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Nir Pengas > Logger > Logger::Logger



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Module Version: 0.34   Source  


 Logger - Smart debugging tool which outputs logging messages in a nifty and elaborate format.



    use Logger::Logger;
    $debug_file = '/tmp/foo.log';
    $logger = new Logger::Logger ( $debug_file, 0 ) or die "Can't create object: Logger::Logger::Error;

    $logger->debug_message ( 'Logger will tell you the package, subroutine, line number and the time your debug message originated from' );
    $logger->debug_message ( 'This line is separated from the previous one' );
    $logger->debug_message ( "Exception caught: $@", 'ERROR' ); # This message will blink in Red.
    $logger->debug_message ( "This line is much longer to fit in a single row. Logger will split it nicely, without chopping off words and display it in multiple rows" );


    use Logger::Logger;
    $debug_file = '/tmp/foo.log';
    $logger = new Logger::Logger ( $debug_file, 1 ) or die "Can't create object: Logger::Logger::Error;
    $logger->debug_message ( 'This message will be concatenated to your log file, without STDERR polution' );


    The Logger module is a nifty tool to organaize your debug messages, and thus your understand of the program flow.

    While writing your code you need a tool to output your debug messages.
    You want to see where the message originated from ( which module, which subroutine, line number and at what time ),
    so you can proceed directly to solving the matter, rather than search for it's location.
    You want to destinguish between an ERROR message, and yet another flow control message ( an INFO message ).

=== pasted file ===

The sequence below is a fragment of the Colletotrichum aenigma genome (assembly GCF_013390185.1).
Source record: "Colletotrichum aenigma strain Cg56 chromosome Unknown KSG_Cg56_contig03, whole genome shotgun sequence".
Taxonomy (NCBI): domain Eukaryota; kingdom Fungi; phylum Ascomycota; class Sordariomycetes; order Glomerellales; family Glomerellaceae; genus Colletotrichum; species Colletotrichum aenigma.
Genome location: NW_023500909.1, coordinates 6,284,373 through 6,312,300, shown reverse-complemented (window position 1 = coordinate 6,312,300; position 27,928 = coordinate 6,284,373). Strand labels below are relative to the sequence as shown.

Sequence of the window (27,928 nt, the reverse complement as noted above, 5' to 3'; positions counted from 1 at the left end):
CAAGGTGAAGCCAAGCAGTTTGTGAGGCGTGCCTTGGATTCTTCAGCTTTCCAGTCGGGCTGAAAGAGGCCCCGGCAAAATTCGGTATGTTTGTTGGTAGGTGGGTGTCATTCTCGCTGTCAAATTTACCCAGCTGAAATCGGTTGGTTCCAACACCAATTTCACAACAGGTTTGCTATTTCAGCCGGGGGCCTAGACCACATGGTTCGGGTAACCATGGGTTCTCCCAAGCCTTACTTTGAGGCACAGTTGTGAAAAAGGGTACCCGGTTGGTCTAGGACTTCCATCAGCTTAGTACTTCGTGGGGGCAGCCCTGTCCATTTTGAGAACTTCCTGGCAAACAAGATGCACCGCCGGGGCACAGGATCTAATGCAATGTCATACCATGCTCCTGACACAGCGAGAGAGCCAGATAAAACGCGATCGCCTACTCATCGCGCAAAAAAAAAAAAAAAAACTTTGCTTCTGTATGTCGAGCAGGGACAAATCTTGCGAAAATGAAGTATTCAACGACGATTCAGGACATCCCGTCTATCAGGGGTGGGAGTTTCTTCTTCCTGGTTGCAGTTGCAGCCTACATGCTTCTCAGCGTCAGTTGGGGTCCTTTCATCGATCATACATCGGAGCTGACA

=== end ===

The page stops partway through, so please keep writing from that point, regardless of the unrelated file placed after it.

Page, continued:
Not only you want to see the messages on screen, you want to have them in a local file as well.
    Sometimes you might write a deamon that works in the background. In this case you need not see logging messages
    poluting your terminal.
    Logger does just that.

    There are 3 working modes for Logger:

    (1) Debugging to STDERR + file.
    (2) Debugging to STDERR only.
    (3) Debugging to file only ( daemon/silent mode ).


    The Logger module uses pack() to indent the output.
    You can control the  width of each field by altering the code:
    my $time_pack = 'A18'; This mean the 'TIME' column is 18 byte long.
    my $sub_pack  = 'A39';
    my $line_pack = 'A6';
    my $msg_pack  = 'A97';
    Upon modification of this fields, Logger automatically calculates the new scheme,
    and adjusts all relevant fields accordingly, to your convenience.


    None at the moment. 
    If you have any question or comment -


    Copyright 2001-2002, Pengas Nir

    This library is free software - you can redistribute 
    it and/or modify it and/or do what ever you damn desire - 
    under the same terms as Perl itself.
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